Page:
Workout of the Week: ‘No Time’ Is No Excuse

March 31, 2014 Updated: March 31, 2014

Contemporary life is full to the brim. We are expected to wear many hats and spin a multitude of plates, all at the same time. So when are you going to fit your daily workout in? Juggling work, children, study, cleaning, travel time, family, helping others, and more is time-consuming and can be energy- draining at times. 

However, there is no excuse for leaving out the important things: Regular exercise and wholesome food are an absolute must if you want to balance life’s constant tasks, goals, and hurdles. In fact, with a healthy body inside and out, you will find far more enjoyment in the daily grind, instead of struggling to keep up.

Here are three simple tips to make fitting in exercise easier:

Make It a Habit

Life is all about creating and keeping habits. At first this is difficult, but with persistence and consistent effort, you can wave bad habits good-bye and welcome the new healthy ones with open arms. 

If you are trying to make exercise a daily habit, start small and aim for 20 minutes each day. If you keep it manageable, you will be more inclined to stick with it. 

Do What You Enjoy

Discover the exercises that you enjoy doing. This is important. If you hate an exercise, you won’t stick to it for very long. Try different things until you find the type of exercise you want to keep doing. Whether it’s a team sport or long walks in the park on weekends, you will find what works for you if you stick with it. 

Go High-Intensity

You don’t have to spend hours at the gym. Keep your workouts short and at a moderate to high intensity. It has been proven that high-intensity interval training (HIIT) can burn just as many calories, if not more, than hour-long weight and cardio sessions. 

Interval training involves doing short intervals of cardio-based exercise followed by short intervals of strength-based exercise. The training can include most forms of exercise, including weights, Pilates, plyometric, boxing, and so on, as long as each exercise is a different type than the previous one. HIIT challenges your body to work hard with little time for rest.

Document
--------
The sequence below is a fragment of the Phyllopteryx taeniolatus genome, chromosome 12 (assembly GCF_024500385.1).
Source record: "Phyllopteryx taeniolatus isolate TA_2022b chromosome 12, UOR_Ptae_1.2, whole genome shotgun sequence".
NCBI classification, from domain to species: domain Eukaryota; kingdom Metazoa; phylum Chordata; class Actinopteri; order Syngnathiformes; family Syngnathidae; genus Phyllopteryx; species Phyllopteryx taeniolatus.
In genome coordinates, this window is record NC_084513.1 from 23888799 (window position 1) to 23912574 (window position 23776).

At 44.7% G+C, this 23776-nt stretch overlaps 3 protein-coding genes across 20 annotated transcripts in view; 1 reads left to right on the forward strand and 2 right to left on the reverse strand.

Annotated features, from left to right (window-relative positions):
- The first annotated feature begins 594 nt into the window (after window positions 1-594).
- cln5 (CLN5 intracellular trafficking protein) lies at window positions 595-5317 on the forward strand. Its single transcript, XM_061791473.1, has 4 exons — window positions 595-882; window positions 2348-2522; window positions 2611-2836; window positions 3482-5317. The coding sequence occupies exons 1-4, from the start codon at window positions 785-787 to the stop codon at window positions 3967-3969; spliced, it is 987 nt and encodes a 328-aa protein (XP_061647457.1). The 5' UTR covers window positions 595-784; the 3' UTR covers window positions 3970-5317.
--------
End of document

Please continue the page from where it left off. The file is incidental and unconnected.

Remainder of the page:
This week’s workout is all about making the most of a short session. Don’t fall into the trap of thinking a short workout isn’t worth your time. It all adds up. 

I am a fan of doing short bursts of exercise whenever I can fit them in. Not only do they contribute to the overall improvement of my fitness level, but I also feel an increase in energy levels as soon as I have finished. 

Any time is a good time for this short workout. Do it when you have a spare 10–15 minutes or when you feel sluggish in the morning or hit an afternoon slump. It is a far better option than drinking a coffee or having a sweet hit. 

This workout is all about the flow and transition between the exercises, so read the instructions to find out how to move seamlessly from one move to the next.


15 squats
10–15 squat-jumps
15 knee repeaters on both legs
Roll down to transition
30 seconds of mountain climber
10 hover leg-lifts

1. Squats

Start with 15 squats, this is your warm-up. If you have just gotten out of bed or it’s a cold day, do more than 15. You can also jog or skip on the spot for at least two minutes or put your favorite song on and dance for a few minutes to add to the warmup.

2. Squat Jumps

When you’ve finished the basic squats, turn them into squat jumps. Ten to fifteen will be perfect to get your legs really feeling it. 

3. Knee Repeater

At the end of the squat jumps, hold a deep squat. Extend one leg behind your body (without touching the ground) and perform a knee repeater by repeatedly bringing your knee forward toward your body and then extending behind. 

Do 15 on each side. Stay low in the squat while you do the repeater. It is a great workout for the leg that isn’t moving because it has to support your body. This is an old aerobic move but works perfectly to increase heart health and leg strength. 

4. Transition

When you have finished the knee repeaters, stand up straight and roll your body into a forward bend. To do this, roll your head down past your lower body like you are peeling your spine away from a wall. 

This will stretch your back and your legs, giving you a small break. At the bottom of the roll down, walk your hands forward into a plank position on your hands and feet. 

5. Mountain Climber

Holding the plank position, bring your knees toward your chest one at a time as fast as you can. Keep your back straight and lower abdominals engaged. Do this for 30 seconds. 

6. Hover

At the end of the mountain climber, lower yourself onto your elbows and hold this hover position. Lift your feet up slowly one at a time while holding the hover. Do five lifts on each side.

Workout Phase 1 complete! Well done.

Now do the whole thing two more times and you’re finished. Once you know the workout well, it should take no longer than 15 minutes. If you have less time, then do it only once or twice. Something is always better than nothing! 

Emma-Kate Stampton certifies Pilates instructors and is a certified personal trainer. With nine years of industry experience, she is passionate about sharing the gift of health and well-being. Emma-Kate is based in Brisbane, Australia.